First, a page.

Yeah. The crash was like the twenty-fifth of December. I got surgery the twenty-seventh. It was two months out, so two weeks before the first race in Argentina I started riding the bike and started racing. 

This is what I don’t understand. You started riding again two weeks before Argentina and that was a bit rough. Then, by Valkenswaard, you were fast enough to win. How is that possible? You were injured for like three months and then straightaway you could win. How? 

Two months. I am a rider who really every time that I get injured, I really never lose… I start from the same point I left. Probably physically for sure I lost a little bit, but speed-wise it is still pretty much the same. In Argentina I was first in the timed practice until the end, then Pauls [Jonass] made a fast lap at the end and I got second. I was already good in Argentina, then had bad luck with the crashes. Maybe it is not bad luck… It was just mistakes I did.  

Calvin [Vlaanderen] as well did a very good job over there. If you start thinking, that race, I thought many times during the season that crash I made in the first moto… Wait. I did not make the crash. The guy hit me, so we crashed. I lost many points in that moto. That could have been a race where I would have been all year thinking, because of that crash I could have lost the championship. I was lucky after I could make a really good season, very consistent, and that mistake did not affect too much my overall points.


Prado was forty-five points down on the series leader after round three.

KTM Images/Ray Archer

Do you think that maybe then, in a crazy way, the elbow injury saved you from getting tired and burnt out towards the end of the season? Obviously, you came into the first round really fresh. That does not affect you too much, like you said, so maybe it actually helped?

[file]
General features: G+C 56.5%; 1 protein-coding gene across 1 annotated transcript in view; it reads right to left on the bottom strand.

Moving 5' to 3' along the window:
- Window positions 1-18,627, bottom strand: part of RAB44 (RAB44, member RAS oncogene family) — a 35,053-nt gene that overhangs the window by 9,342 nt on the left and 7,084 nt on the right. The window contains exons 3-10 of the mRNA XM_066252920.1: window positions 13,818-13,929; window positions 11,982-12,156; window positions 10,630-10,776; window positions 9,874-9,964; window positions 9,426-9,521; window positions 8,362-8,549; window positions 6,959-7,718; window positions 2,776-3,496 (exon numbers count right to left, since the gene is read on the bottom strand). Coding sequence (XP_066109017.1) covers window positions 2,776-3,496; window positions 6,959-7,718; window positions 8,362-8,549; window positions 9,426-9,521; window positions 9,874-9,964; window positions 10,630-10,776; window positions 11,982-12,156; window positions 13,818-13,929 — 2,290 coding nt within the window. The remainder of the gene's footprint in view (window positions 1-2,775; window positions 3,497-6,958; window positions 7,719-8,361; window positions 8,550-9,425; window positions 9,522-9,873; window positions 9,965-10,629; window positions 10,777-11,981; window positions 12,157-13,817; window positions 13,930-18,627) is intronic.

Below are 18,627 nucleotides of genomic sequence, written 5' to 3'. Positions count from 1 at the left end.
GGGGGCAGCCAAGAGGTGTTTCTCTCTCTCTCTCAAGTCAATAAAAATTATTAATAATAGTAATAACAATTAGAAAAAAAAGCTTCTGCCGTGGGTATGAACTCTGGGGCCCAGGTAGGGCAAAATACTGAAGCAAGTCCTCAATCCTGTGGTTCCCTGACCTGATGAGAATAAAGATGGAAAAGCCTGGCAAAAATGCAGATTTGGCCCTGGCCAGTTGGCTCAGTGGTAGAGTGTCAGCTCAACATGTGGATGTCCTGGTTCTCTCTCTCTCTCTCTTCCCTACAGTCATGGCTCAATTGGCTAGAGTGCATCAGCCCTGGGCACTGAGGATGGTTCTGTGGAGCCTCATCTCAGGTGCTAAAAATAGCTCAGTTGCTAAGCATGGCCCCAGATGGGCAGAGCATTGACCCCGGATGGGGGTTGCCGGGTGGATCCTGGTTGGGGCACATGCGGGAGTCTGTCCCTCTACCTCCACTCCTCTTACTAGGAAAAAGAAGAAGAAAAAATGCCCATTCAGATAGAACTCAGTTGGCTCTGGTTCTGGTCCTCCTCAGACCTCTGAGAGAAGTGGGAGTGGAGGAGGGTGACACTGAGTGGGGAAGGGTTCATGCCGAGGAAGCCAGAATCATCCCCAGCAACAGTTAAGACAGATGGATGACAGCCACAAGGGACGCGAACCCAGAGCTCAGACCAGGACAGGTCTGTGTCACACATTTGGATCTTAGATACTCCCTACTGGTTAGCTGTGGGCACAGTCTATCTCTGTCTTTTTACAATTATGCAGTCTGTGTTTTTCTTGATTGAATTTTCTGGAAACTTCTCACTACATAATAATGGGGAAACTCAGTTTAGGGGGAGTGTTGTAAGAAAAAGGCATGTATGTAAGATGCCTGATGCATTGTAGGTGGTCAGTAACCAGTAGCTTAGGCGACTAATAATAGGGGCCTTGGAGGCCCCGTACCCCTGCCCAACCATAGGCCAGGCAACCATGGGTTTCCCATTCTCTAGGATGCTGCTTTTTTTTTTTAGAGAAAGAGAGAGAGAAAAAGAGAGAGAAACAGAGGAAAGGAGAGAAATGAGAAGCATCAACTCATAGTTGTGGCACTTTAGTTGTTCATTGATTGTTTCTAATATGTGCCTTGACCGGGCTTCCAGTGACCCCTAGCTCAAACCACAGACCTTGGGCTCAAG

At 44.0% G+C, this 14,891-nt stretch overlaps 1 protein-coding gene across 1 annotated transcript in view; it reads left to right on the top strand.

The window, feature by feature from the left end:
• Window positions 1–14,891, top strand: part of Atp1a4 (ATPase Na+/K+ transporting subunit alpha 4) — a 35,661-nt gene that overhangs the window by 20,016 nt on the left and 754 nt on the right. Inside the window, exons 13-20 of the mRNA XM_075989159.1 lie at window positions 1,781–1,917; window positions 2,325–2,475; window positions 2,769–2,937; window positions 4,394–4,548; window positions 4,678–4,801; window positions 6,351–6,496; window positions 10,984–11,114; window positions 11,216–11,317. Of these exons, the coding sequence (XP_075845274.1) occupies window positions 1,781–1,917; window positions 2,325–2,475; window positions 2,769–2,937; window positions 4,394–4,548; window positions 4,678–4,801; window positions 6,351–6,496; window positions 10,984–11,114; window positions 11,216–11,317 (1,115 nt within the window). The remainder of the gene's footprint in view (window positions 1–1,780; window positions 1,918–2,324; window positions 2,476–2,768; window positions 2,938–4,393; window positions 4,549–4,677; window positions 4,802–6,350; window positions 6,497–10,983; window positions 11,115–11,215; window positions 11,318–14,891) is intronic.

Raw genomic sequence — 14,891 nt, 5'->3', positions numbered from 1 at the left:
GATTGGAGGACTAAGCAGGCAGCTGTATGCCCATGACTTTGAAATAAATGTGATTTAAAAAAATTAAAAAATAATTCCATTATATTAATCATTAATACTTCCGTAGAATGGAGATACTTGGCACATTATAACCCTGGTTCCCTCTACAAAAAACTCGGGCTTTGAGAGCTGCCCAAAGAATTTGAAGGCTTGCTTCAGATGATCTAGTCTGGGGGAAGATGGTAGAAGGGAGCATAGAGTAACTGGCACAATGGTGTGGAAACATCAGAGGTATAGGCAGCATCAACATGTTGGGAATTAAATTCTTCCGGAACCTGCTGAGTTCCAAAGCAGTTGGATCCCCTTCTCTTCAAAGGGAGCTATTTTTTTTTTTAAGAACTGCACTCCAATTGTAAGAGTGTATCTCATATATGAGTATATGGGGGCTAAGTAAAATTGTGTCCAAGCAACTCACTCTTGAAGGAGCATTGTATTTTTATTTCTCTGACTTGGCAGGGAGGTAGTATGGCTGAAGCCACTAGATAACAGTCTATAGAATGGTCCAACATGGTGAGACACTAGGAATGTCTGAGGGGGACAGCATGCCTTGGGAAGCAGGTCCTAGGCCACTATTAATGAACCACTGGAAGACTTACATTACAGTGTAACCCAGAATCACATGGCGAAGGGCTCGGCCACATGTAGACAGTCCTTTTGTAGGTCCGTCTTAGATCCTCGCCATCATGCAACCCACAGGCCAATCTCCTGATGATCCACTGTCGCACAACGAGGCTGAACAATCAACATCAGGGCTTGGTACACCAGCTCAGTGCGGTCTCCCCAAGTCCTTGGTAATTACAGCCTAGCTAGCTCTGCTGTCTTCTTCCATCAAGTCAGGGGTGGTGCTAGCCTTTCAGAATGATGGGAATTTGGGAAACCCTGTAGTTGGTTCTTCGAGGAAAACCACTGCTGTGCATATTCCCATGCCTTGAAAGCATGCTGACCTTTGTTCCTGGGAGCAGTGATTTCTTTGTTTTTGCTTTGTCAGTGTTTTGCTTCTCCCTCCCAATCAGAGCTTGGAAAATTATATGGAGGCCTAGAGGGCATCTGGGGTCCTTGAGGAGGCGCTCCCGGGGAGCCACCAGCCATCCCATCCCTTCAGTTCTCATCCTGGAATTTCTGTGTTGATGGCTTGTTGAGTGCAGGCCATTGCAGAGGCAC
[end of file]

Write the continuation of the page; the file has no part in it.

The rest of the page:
Honestly, yes. When I crashed in December, I was feeling already pretty fit. I did a very good job last year with my preparation, then I got injured and I had to start again. Probably, yes. Many riders are riding a lot in January and February. Everybody is riding a lot because normally that is another period where you need to really concentrate and ride a lot to get confident and test all those things that make you go better on the bike, but I was not riding in that time.

I was training, but I was not riding. Then all year long it was like I always wanted to come and go riding, because I was very motivated to go riding and to improve. I felt that I could always improve, day by day. I was not really tired of riding, where I think other riders maybe got a bit down after so much riding all season. Yeah, it probably helped me also.

Going back to the beginning of the season again, obviously you switched over to the De Carli side. We touched on it a little bit at the races, but obviously there was not as much time there. Talk about the benefits that you think came with that now you have done a season with the team.